Thursday, December 29, 2011

My Review of Joel Gilbert's ELVIS FOUND ALIVE

In 2010, Joel Gilbert set out to prove that Paul McCartney is dead.  Now, with Elvis Found Alive, he sets out to prove that the King of Rock and Roll isn’t.

Actually, proving that seems to have been the easy part.  In the film’s first few minutes, with nothing more than a box of heavily but insufficiently redacted Freedom of Information documents, Gilbert and his film crew trace Elvis Presley to a modest, suburban home in which he has apparently been living for quite some time under his longtime alias “Jon Burrows.” 

What was probably hard was verifying the details that the interview subsequently granted by the outed Presley.  Speaking in shadowed profile (the better to protect the anonymity he has been enjoying as a member of the federal Witness Protection Program), Presley supplies a two-hour narrative rife with so many cultural and political footnotes that only an intrepid and indefatigable researcher could have fact-checked them all.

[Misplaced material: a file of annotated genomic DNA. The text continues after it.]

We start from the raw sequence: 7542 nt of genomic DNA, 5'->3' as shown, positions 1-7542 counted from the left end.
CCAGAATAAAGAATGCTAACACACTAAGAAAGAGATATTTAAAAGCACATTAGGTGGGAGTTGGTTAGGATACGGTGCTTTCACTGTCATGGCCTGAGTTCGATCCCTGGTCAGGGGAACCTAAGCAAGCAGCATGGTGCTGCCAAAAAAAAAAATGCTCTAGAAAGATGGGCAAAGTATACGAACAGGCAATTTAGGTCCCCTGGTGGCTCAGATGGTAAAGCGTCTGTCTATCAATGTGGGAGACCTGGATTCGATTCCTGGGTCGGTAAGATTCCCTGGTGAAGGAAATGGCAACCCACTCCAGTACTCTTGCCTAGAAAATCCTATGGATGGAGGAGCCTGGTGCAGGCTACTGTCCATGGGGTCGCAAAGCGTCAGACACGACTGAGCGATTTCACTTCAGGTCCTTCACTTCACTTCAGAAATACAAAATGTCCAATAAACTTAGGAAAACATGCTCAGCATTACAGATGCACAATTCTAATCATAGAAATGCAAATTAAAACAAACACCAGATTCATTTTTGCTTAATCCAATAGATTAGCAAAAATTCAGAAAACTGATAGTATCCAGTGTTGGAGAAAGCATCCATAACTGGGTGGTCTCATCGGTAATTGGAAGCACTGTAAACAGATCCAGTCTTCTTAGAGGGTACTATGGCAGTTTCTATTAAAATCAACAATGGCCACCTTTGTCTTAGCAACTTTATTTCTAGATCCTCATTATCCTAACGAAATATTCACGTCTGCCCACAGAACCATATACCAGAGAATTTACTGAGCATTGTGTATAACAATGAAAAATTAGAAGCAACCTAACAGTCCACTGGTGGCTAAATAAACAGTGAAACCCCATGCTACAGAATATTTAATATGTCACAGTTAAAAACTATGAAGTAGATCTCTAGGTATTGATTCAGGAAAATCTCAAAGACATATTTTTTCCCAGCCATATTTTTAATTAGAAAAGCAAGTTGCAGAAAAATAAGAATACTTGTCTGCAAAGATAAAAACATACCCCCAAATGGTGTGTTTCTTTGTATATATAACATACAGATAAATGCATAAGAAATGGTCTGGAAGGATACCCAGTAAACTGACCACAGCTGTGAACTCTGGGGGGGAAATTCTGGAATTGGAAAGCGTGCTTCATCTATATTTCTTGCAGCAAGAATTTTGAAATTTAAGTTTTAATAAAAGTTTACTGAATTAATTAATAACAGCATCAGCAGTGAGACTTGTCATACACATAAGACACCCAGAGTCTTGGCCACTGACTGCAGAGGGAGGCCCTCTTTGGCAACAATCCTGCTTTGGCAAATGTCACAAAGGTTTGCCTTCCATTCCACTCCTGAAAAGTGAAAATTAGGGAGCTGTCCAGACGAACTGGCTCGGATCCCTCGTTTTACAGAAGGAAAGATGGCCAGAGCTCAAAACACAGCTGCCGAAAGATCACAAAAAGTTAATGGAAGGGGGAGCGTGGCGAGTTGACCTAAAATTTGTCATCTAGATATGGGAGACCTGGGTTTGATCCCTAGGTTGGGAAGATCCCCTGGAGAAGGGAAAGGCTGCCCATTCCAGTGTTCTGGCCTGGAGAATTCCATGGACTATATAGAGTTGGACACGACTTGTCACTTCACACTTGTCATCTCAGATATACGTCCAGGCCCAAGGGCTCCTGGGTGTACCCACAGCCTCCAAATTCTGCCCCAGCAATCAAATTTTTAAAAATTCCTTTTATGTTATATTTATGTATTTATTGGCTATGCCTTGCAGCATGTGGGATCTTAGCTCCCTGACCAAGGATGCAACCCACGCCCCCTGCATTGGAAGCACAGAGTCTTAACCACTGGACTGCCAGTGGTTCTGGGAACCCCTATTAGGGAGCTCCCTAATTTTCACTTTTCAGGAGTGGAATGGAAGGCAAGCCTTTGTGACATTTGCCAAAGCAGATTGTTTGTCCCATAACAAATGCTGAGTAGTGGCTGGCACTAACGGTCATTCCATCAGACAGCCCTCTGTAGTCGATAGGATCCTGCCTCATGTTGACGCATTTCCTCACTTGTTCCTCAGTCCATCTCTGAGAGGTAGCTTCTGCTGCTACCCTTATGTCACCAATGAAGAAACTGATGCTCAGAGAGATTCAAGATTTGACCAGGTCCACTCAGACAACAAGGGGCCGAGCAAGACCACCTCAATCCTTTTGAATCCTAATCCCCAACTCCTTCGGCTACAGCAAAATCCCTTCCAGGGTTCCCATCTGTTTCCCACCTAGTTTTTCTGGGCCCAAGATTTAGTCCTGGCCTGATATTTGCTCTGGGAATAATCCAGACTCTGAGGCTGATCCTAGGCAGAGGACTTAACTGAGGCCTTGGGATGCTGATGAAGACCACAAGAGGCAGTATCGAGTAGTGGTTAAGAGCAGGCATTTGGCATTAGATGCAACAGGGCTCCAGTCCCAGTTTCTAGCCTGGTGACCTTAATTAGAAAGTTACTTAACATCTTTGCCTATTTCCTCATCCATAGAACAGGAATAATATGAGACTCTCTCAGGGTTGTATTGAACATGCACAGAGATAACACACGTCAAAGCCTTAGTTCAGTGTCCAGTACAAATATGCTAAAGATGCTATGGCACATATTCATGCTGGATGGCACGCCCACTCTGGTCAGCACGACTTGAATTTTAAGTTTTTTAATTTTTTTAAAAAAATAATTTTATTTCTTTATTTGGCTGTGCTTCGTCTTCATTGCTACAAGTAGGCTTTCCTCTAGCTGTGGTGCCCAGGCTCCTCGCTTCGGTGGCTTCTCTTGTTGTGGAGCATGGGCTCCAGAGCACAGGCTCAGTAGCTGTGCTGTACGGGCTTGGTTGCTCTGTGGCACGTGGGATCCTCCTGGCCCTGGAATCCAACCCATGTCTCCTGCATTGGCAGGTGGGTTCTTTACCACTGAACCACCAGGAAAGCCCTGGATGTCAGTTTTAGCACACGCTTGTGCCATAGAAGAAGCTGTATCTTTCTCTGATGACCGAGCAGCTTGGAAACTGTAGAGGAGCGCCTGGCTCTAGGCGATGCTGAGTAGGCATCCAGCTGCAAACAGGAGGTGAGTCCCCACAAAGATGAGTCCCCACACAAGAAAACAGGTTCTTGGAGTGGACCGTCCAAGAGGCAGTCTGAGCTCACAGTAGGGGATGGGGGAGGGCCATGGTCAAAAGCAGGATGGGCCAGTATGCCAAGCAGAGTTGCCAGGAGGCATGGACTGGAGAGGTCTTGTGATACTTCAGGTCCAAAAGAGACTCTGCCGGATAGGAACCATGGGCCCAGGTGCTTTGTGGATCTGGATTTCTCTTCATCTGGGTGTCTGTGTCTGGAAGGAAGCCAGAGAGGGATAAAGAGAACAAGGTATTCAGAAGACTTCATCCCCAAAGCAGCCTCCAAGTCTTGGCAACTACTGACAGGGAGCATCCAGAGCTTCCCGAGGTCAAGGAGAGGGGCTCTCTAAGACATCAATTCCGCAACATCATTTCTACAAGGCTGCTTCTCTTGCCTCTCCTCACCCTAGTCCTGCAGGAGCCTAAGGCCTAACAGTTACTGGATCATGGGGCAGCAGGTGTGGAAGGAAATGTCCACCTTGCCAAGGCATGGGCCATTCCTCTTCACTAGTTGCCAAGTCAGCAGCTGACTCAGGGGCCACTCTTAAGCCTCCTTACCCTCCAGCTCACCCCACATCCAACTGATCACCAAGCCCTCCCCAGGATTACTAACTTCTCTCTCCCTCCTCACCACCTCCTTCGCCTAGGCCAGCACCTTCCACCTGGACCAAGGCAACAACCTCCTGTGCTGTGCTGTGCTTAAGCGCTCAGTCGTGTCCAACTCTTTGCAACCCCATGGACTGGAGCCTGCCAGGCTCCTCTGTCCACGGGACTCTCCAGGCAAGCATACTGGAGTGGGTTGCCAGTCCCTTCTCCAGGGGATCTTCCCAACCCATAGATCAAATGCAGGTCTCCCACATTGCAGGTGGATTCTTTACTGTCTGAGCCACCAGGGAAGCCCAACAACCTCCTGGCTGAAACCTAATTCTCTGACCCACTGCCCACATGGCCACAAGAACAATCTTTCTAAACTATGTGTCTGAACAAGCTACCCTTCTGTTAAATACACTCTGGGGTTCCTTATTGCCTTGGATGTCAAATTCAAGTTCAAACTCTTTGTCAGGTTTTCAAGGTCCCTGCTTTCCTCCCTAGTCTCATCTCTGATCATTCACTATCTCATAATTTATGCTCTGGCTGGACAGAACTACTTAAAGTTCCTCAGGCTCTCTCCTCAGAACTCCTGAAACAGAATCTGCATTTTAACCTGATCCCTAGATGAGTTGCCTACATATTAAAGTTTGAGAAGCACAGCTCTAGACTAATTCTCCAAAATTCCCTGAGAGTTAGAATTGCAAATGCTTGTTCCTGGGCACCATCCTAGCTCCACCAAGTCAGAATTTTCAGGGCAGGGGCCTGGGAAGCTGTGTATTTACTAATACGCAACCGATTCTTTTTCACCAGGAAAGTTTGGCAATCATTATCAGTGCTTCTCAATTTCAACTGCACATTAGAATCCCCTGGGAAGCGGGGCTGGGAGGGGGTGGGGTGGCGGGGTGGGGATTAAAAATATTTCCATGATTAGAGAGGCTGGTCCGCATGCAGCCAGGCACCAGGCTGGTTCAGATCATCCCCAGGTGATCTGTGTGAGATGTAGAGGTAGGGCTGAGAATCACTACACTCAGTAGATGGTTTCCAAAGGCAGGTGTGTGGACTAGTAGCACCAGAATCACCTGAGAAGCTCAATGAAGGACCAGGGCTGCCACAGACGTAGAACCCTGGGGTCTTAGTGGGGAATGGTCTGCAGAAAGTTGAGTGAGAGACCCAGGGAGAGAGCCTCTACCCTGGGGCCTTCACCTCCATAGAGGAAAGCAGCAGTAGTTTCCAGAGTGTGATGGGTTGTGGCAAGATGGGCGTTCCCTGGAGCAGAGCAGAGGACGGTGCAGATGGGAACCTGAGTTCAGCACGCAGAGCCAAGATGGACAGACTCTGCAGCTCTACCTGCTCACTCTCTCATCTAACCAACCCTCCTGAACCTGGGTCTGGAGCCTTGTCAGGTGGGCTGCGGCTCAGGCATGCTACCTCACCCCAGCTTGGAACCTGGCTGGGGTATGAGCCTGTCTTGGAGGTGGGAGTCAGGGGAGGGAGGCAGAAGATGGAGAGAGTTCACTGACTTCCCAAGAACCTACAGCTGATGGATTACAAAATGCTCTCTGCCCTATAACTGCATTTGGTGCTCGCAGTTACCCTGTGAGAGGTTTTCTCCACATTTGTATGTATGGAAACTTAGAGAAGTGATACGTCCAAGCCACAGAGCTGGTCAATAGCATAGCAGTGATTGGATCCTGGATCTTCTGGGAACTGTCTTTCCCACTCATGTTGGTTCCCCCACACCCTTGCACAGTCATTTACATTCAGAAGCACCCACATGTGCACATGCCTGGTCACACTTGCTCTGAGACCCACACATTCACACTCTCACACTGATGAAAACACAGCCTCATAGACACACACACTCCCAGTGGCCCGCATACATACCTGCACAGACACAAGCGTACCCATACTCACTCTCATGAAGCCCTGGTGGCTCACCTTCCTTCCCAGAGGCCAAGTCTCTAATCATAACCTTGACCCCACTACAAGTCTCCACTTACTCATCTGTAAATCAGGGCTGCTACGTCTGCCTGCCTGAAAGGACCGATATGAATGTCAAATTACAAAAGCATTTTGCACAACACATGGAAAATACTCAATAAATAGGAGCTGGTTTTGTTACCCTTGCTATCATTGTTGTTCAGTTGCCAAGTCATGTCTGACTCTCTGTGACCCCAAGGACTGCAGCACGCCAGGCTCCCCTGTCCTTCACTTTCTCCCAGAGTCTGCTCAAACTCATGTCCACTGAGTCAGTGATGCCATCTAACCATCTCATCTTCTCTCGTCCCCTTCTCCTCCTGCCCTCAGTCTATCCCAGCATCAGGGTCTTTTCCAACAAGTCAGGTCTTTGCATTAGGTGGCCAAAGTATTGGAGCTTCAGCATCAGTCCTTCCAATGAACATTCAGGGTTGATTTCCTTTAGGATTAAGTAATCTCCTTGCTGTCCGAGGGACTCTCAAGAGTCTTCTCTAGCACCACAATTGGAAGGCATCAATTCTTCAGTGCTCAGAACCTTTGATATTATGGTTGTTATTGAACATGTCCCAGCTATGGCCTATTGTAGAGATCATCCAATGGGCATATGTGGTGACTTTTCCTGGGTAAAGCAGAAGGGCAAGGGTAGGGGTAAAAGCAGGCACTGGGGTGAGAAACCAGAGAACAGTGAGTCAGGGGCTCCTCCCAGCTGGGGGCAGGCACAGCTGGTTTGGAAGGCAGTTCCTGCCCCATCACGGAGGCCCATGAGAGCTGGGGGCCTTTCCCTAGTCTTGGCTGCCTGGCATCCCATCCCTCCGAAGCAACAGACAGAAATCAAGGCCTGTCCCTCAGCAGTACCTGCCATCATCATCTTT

About half of Presley’s tale, the part covering his official lifespan, will be familiar to most rock-and-roll fans.  The latter half, however, not only connects many well-known Presley dots (his incessant performing and Col. Parker’s gambling debts, his Memphis Mafia and the actual Mafia, his identification with Captain Marvel, Jr., and his choice of stage apparel) but also supplies many new and even more explosive ones, including but not limited to Presley’s role in Bob Dylan’s conversion to Christianity, his role in stopping the Weather Underground, his failure to stop the ascension of either its leader Bill Ayers or Ayer’s close friend, Barack Obama (or, as Presley prefers to call him, “Barry Soetoro”), and the conditions under which he’ll make yet another comeback.

But for all of the answers that the film supplies, it raises at least one troubling question.  Present among Gilbert’s crew is the actress Celeste Yarnall, Presley’s co-star in his 1968 film Live a Little, Love a Little, and her on-camera reunion with her former screen partner is touching indeed.  Unfortunately, no one asks her why on July 2, 2010, she married a man named “Nazim Artist.” 

In light of his declaration at one point in Elvis Found Alive that Presley considers himself Jewish, it’s a question that someone--perhaps Gilbert in his next documentary--should definitely investigate. 

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